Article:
Thus Josiah trembling beneath the terrible curse that must inevitably come, had this assurance, which leaves some hope and courage in his heart, that it would not come in his day, but that he should see peace. Then what does Josiah do? The next thing is to gather together all the elders of all Judah and Jerusalem and have the book read before them. There were probably many idolatrous men among them, but when summoned thus by the king they came and on hearing the book of the law read with curses there pronounced, they concurred with Josiah and the nation thus represented, renewed its covenant with God. The old covenant that had been broken was now renewed and they vowed that they would keep his commandments and testimonies and statutes with all their heart and soul. This was an epoch in the life of Josiah and of the nation and in the life of Jeremiah also, for we find in Jeremiah 11 that it had a great effect upon his preaching. He had been prophesying several years before this, and in chapter II we see that his preaching took a new turn: "Thus saith the Lord, hear ye the words of his covenant, and speak unto the men of Judah, and to the inhabitants of Jerusalem."

This furnished Jeremiah with a text, and he goes forth preaching with marvelous power on the basis of this great covenant renewed because of the finding of the Law. As soon as the Law was found Josiah carried on his reformation even more drastically than before. The work had never been completed. Now Josiah carries it to completion. Notice what he does: brings forth out of the Temple of the Lord all the vessels that were made for the worship of Baal and for the Asherah and all the hosts of heaven; put down all the idolatrous priests; brought out the image of Asherah from the Temple; broke down the houses of the Sodomites where they carried on their abominations under the name of religion; degraded the priests that bad been officiating at the high places; defiled Topheth, the place where they had been causing their sons to pass through the fire to the god, Molech; took away the horses that the king of Judah had made and had given to the sun, images of horses representing a part of the idolatrous worship of some of their deities; removed all the altars and destroyed the high places and desecrated them by burning the bones of the priests thereon. It was as drastic and as complete as could be made.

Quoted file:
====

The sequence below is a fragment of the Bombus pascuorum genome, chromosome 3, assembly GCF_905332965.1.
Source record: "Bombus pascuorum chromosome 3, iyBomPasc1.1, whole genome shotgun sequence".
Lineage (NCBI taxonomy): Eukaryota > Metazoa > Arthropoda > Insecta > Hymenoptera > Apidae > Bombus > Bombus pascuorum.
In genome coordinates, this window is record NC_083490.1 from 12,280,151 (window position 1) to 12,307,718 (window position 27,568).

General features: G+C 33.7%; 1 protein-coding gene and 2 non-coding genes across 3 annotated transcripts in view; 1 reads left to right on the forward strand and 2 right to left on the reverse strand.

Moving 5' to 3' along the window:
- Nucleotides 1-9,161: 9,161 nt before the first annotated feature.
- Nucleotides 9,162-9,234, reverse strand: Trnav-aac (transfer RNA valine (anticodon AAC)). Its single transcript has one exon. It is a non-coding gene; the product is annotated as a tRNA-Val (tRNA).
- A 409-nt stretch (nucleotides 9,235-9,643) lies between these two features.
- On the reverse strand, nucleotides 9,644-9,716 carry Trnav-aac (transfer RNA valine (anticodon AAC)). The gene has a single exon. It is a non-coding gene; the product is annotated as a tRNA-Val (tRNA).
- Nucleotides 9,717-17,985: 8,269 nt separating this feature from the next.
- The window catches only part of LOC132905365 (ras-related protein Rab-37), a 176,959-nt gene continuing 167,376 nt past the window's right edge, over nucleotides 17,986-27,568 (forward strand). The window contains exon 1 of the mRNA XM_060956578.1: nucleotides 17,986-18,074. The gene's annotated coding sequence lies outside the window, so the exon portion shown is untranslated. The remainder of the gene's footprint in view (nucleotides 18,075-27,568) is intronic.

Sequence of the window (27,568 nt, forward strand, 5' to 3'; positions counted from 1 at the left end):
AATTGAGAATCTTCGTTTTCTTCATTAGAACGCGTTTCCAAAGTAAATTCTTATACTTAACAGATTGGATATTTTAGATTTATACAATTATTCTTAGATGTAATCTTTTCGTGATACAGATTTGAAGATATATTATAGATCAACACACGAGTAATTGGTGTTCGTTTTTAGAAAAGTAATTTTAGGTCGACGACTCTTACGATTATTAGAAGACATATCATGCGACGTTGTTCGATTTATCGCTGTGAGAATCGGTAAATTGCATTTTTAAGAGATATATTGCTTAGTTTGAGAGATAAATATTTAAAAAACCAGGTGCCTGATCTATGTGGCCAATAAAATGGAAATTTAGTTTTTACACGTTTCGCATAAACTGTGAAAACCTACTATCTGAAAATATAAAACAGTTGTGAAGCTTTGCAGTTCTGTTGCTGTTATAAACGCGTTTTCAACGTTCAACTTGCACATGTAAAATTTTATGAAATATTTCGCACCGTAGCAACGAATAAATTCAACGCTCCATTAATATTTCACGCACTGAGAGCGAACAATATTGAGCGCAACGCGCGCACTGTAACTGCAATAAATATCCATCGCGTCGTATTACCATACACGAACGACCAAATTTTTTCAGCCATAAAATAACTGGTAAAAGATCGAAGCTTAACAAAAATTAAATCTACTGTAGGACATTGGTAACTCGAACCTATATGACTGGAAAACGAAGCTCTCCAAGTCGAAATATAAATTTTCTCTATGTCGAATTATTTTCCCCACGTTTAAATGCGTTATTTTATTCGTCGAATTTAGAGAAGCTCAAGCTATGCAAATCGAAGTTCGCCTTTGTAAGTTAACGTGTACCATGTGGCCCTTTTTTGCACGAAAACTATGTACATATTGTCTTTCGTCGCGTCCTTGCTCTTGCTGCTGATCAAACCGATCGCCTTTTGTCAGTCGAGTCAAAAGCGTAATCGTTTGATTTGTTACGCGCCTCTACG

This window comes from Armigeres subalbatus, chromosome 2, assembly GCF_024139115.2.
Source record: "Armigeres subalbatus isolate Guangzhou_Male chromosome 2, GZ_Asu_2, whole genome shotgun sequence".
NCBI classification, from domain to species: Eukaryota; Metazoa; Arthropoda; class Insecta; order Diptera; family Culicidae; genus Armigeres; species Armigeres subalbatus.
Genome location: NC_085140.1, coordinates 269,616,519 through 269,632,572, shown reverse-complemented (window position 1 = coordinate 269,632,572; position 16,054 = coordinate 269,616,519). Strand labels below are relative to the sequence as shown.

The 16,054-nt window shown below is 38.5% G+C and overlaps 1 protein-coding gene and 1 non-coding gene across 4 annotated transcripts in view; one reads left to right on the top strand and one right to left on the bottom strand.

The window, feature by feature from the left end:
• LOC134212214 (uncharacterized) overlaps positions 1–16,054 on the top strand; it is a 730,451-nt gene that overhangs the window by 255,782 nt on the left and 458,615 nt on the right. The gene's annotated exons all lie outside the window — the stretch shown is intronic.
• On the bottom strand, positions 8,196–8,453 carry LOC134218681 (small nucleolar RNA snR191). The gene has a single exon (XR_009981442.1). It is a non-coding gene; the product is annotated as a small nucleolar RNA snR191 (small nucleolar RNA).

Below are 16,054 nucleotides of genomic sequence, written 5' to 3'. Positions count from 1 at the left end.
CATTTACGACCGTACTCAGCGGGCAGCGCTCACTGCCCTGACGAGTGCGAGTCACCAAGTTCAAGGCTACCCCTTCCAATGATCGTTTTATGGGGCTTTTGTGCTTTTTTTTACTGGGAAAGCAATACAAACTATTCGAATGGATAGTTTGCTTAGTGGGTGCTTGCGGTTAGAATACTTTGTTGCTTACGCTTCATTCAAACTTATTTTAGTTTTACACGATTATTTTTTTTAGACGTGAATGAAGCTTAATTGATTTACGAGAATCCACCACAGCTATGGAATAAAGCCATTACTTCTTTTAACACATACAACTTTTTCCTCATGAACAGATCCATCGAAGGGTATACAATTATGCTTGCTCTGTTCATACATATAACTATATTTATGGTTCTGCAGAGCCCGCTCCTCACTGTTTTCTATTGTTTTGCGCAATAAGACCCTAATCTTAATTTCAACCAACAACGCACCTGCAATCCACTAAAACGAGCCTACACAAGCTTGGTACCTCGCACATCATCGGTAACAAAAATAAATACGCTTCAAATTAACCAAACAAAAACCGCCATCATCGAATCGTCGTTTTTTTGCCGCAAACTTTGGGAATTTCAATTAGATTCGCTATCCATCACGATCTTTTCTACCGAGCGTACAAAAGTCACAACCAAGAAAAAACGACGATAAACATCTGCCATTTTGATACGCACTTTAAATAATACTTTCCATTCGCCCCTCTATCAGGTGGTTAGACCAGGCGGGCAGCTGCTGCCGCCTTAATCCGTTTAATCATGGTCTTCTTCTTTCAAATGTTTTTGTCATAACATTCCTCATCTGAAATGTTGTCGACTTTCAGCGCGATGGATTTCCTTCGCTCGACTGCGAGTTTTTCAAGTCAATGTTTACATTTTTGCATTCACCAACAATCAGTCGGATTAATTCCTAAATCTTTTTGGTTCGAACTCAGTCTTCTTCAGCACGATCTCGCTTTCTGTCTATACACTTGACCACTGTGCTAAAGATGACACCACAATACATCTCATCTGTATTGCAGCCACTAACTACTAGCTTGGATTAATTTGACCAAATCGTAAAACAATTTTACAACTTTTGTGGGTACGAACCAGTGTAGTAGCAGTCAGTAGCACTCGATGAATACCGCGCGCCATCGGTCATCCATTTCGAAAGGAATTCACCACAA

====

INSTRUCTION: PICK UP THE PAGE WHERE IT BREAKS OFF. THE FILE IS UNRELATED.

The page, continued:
But it is only outward. Josiah didn't turn the people's hearts, and Jeremiah who had been prophesying all this time at last comes to the conclusion – the first man in the history of revelation – that "The heart is deceitful above all things and desperately wicked, who can know it?" And the only way that Israel could be saved was to be saved through a new covenant which would write the laws of God upon their hearts and put them in their minds.

In connection with his great reformation Josiah went to the Northern Kingdom and defiled the altar of Bethel in fulfilment of the prophecy of the old man of God who had come up from Judah and warned Jeroboam against his departure from the worship of Jehovah in going after the calves of Dan and Bethel. But he spared the old prophet's monument. Now he kept the Passover as it had not been kept for many years; he gathered together all the people of Israel far and near, even from the north. Notice in verse 7 that he "gave to the children of the people, of the flock, lambs and kids, all of them for the passover." To the poor people who could not afford it, Josiah gave offerings for the passover, "and the princes gave freewill offerings." The Passover was kept, as it had not been kept since the days of Samuel.

Now we would expect this to result in a revival, a long period of blessing and of the true worship of God, but it was only outward; it was not deep in heart; it was not lasting; Josiah did his noblest, and his name is one of the most blessed in all the annals of kings. He tried to prevent the awful doom of Judah, but "the times were out of joint," and the sin of Judah was so deep and terrible that nothing could check it. The tears of Jeremiah, the most pathetic of all the figures in prophetic history, after forty years of effort, failed to do it.